Three enormous asteroids will pass by Earth this week, entering the zone that technically makes them “potentially hazardous” objects. But NASA says all will miss.
NASA’s Jet Propulsion Laboratory lists the next five approaches of asteroids and among them are three the size of skyscrapers but none will come closer than a few million kilometres. The moon is 385,000 kilometres from earth.
Already zooming past without incident are two 137-metre wide asteroids; 2012 DK31 and 2006 BE55. They flew past on Monday and Tuesday. DK31 was a smidge under 5 million km from Earth at its closest while BE55 got to within 3.6 million km.
Either side of 2012 DK31 were the smaller asteroids 2023 CX2 (roughly 11 metres across – coming within 3 million km) and 2023 CC2 (30 metres wide – more than 6 million km away at its closest).
Yet to come is the real monster of the pack – the 213-metre wide 2007 ED125. The stadium-sized asteroid will come within 4.5 million km on March 3.
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Though these space rocks pose no imminent threat, they technically fall under NASA’s classification “potentially hazardous asteroid” (PHA). This means that the rocks are large enough that, should their course alter, they would cause serious damage.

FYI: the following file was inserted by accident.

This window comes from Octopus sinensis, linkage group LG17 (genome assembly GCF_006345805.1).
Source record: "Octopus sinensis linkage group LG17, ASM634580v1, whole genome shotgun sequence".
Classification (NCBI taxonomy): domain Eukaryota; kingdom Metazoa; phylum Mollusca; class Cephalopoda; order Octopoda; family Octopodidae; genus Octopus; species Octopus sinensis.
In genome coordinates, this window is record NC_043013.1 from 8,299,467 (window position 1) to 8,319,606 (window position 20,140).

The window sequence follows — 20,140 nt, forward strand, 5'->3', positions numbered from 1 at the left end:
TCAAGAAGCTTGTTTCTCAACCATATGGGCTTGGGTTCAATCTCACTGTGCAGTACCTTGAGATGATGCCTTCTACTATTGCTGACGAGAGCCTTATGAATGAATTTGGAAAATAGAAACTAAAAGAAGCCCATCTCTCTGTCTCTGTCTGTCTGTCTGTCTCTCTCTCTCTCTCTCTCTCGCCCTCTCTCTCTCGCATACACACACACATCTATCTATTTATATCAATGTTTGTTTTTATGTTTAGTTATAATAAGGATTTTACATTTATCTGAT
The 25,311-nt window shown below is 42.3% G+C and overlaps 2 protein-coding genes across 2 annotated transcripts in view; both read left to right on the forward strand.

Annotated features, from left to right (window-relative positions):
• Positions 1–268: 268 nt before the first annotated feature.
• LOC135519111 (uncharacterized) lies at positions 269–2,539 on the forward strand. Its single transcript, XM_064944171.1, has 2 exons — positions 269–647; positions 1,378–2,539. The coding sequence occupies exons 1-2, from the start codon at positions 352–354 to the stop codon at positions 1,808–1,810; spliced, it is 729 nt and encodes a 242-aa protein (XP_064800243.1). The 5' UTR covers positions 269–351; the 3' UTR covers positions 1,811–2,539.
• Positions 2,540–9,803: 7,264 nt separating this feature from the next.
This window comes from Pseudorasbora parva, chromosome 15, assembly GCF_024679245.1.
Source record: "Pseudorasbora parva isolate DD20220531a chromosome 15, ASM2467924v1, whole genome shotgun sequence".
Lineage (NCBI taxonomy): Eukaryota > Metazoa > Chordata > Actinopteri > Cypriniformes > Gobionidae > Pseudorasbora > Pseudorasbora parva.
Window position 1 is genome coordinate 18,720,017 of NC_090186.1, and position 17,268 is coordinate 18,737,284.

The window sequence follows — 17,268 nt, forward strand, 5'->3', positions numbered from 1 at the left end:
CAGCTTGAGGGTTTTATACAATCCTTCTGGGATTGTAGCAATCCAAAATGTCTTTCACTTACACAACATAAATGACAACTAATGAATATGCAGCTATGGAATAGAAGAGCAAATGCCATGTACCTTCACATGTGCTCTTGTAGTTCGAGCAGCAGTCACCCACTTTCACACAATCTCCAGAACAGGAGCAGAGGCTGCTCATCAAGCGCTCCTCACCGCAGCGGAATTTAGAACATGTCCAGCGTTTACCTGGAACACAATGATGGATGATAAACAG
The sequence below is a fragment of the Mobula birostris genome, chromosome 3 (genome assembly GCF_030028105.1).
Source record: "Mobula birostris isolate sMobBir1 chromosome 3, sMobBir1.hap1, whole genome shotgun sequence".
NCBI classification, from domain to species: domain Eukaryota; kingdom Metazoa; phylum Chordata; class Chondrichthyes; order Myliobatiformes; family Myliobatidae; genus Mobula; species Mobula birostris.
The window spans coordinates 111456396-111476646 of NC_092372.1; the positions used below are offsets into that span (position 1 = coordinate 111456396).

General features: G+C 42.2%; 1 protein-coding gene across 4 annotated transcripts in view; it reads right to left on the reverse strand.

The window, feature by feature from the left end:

Any asteroid greater than 137 metres wide and closer than 7.5 million kilometres fall into this category.
The solar system is littered with millions of asteroids – the debris left behind from the formation of the planets and their moons.
Looking at NASA’s Center for Near Earth Object Studies list of close approaches, it is almost as if Earth is in the middle of a space highway with objects flying by all the time. As telescopes develop and we are able to store and sift through more data, we’re finding more of the space rocks – especially the smaller ones that have evaded our sights until now.
According to current projections by NASA, no space rocks are forecast to collide with Earth in the next 100 years.
NASA and other space agencies spend a lot of time tracking the space rocks. Even smaller asteroids of only a few tens of metres would cause massive destruction if they hit a populated area.
Collisions with other asteroids or gravitational influence from a planet or moon could see unexpected trajectory changes.
What we do if an asteroid does head our way? DART holds our best hopes and NASA is working on the analysis of that project and will release content within days.